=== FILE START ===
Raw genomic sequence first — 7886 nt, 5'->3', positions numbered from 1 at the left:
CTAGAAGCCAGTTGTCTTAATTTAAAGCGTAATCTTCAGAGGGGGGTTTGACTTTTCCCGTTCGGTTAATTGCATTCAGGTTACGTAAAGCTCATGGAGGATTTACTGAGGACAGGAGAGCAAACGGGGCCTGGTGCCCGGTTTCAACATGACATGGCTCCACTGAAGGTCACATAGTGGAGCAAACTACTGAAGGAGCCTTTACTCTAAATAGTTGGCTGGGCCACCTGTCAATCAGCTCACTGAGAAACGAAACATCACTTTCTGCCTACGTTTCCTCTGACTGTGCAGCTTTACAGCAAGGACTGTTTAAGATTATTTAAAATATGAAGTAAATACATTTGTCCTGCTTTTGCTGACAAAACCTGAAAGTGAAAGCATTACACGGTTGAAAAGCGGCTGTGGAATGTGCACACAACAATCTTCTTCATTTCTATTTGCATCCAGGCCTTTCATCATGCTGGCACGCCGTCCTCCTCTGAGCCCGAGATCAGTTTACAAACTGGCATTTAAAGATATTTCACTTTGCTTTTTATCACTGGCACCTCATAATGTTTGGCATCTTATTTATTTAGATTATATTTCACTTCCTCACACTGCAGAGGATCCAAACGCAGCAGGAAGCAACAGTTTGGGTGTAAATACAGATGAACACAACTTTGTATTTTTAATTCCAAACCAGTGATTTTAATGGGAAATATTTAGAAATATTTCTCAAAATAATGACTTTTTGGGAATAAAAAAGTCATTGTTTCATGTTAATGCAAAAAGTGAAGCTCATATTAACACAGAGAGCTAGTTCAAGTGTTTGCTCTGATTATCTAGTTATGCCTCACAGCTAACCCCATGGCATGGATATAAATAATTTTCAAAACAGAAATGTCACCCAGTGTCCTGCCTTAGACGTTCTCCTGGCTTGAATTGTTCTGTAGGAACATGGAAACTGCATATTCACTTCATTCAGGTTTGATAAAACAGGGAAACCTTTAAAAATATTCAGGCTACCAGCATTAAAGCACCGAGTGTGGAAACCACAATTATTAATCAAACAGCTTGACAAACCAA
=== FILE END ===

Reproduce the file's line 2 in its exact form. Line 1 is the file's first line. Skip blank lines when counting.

CTAGAAGCCAGTTGTCTTAATTTAAAGCGTAATCTTCAGAGGGGGGTTTGACTTTTCCCGTTCGGTTAATTGCATTCAGGTTACGTAAAGCTCATGGAGGATTTACTGAGGACAGGAGAGCAAACGGGGCCTGGTGCCCGGTTTCAACATGACATGGCTCCACTGAAGGTCACATAGTGGAGCAAACTACTGAAGGAGCCTTTACTCTAAATAGTTGGCTGGGCCACCTGTCAATCAGCTCACTGAGAAACGAAACATCACTTTCTGCCTACGTTTCCTCTGACTGTGCAGCTTTACAGCAAGGACTGTTTAAGATTATTTAAAATATGAAGTAAATACATTTGTCCTGCTTTTGCTGACAAAACCTGAAAGTGAAAGCATTACACGGTTGAAAAGCGGCTGTGGAATGTGCACACAACAATCTTCTTCATTTCTATTTGCATCCAGGCCTTTCATCATGCTGGCACGCCGTCCTCCTCTGAGCCCGAGATCAGTTTACAAACTGGCATTTAAAGATATTTCACTTTGCTTTTTATCACTGGCACCTCATAATGTTTGGCATCTTATTTATTTAGATTATATTTCACTTCCTCACACTGCAGAGGATCCAAACGCAGCAGGAAGCAACAGTTTGGGTGTAAATACAGATGAACACAACTTTGTATTTTTAATTCCAAACCAGTGATTTTAATGGGAAATATTTAGAAATATTTCTCAAAATAATGACTTTTTGGGAATAAAAAAGTCATTGTTTCATGTTAATGCAAAAAGTGAAGCTCATATTAACACAGAGAGCTAGTTCAAGTGTTTGCTCTGATTATCTAGTTATGCCTCACAGCTAACCCCATGGCATGGATATAAATAATTTTCAAAACAGAAATGTCACCCAGTGTCCTGCCTTAGACGTTCTCCTGGCTTGAATTGTTCTGTAGGAACATGGAAACTGCATATTCACTTCATTCAGGTTTGATAAAACAGGGAAACCTTTAAAAATATTCAGGCTACCAGCATTAAAGCACCGAGTGTGGAAACCACAATTATTAATCAAACAGCTTGACAAACCAA